Grey-breasted Woodpecker

Information about the Bird Grey-breasted Woodpecker

The grey-breasted woodpecker (Melanerpes hypopolius) is a species of bird in the Picidae family. It is endemic to the interior of southwestern Mexico.

Areas of domain in Mexico include Guerrero, Morelos, and Puebla. Knowledge of the behavior of this bird was widely unknown before a 1990 study out of the Cooper Ornithological Society which observed six of the birds. The study confirmed the communal roosting habits of the birds, specifically on cacti. Its natural habitats are subtropical or tropical moist lowland forests and subtropical or tropical high-altitude shrubland.
Like Gila woodpecker (male has round red crown patch), but pale red on cheek; short black line over eye; much darker and grayer below and on head. It is also similar to the zebra-backed birds of the same genus.
The population is slightly less than 50,000 in its native Mexico, classifying it as a species of least concern for extinction.
Its food source is the fruit of the cactus, similar to that of the grey fox, cactus wren, house finch and lesser long-nosed bat, but cactus fruit is not its only main food source, groups of 3-10 forage for various insects of the region, like cicadas and termites, and sometimes, they even catch flies. The birds work together to scan for food, and they do so in an amiable fashion, never showing outward aggression for food.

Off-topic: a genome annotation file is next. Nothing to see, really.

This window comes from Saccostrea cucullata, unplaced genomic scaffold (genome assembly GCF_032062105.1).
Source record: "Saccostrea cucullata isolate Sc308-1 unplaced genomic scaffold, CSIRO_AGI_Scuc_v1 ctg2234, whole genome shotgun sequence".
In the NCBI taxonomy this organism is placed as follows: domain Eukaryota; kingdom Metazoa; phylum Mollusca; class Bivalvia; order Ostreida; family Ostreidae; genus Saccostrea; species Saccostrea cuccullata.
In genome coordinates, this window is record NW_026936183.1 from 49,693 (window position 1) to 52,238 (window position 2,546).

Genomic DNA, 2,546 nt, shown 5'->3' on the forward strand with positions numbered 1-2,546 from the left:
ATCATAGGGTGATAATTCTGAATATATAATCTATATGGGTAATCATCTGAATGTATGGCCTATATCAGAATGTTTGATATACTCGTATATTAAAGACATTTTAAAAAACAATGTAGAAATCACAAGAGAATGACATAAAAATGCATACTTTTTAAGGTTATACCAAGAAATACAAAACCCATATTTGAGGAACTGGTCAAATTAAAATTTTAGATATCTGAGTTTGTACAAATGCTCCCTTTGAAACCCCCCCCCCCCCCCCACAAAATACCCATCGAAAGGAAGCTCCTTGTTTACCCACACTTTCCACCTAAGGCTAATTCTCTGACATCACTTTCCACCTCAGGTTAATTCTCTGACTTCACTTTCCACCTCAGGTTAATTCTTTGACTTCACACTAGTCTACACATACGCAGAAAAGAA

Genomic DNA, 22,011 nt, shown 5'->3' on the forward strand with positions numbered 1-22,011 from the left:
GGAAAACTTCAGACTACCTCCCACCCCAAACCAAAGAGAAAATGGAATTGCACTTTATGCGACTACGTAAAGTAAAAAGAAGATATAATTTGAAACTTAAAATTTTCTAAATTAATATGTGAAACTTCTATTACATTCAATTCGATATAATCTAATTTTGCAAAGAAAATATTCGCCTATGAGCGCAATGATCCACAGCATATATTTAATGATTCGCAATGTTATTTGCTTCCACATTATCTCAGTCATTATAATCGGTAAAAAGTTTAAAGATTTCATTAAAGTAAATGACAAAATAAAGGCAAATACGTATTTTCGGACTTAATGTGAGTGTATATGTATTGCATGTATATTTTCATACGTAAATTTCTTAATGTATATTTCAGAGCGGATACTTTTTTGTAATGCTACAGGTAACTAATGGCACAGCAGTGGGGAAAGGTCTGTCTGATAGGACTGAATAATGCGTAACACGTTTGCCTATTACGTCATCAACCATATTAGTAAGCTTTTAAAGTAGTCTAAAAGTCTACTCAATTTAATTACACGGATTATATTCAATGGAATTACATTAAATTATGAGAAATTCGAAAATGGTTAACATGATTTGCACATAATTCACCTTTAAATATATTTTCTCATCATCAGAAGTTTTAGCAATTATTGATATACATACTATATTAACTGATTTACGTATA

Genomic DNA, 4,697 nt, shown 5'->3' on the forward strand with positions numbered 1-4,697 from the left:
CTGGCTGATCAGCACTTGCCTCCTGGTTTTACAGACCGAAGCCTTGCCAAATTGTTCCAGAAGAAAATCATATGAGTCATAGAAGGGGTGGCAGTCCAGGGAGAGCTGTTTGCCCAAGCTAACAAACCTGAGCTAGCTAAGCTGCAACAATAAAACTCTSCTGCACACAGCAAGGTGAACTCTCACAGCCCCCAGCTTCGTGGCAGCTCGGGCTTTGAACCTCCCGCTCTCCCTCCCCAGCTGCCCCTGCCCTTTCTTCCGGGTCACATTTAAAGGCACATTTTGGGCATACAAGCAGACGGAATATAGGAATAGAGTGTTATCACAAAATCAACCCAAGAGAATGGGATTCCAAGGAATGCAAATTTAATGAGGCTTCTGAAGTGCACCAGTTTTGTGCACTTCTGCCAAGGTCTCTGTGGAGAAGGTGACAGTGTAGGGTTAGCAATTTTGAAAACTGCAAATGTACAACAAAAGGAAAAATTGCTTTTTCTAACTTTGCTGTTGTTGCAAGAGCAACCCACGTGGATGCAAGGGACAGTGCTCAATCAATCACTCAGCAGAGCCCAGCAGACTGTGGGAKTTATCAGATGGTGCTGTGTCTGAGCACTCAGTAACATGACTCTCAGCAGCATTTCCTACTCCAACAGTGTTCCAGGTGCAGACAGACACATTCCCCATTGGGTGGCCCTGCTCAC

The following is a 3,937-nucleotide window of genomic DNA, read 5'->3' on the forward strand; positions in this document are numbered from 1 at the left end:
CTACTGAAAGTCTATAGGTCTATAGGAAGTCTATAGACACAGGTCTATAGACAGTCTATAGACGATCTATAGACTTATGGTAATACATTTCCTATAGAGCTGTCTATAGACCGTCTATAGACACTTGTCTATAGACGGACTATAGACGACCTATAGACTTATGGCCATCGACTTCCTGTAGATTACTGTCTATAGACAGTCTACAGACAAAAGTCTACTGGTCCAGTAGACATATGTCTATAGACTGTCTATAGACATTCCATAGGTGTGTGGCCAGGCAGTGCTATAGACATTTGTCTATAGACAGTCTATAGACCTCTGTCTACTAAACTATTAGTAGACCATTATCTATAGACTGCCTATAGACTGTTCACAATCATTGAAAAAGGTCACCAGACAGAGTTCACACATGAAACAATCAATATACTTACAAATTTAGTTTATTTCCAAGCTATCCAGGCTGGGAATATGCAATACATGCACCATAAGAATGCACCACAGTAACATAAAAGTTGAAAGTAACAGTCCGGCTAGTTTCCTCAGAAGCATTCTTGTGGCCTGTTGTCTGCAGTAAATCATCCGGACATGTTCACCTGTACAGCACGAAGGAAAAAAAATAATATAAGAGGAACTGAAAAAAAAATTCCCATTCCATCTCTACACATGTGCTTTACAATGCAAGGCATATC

The grey-breasted woodpecker behave slightly differently to some other species in their genus, Melanerpes. They don't beg for their parent's attention or for food, but this observable behavior only references when they are not hidden. Fledglings spend most of their time hidden inside cacti, and outwardly do not appear to eat often. The plumage of a fledging differs from that of the adult, featuring darker necks and breasts, and the red crown patch is significantly darker than adults, enough that it is noticeable.
David observed three types of vocalization from the grey-breasted woodpecker, including a loud and aggressive sounding rattle, a "chuck" sound by females when the observer approached nests, and a "yak" sound with a heavy inflection.

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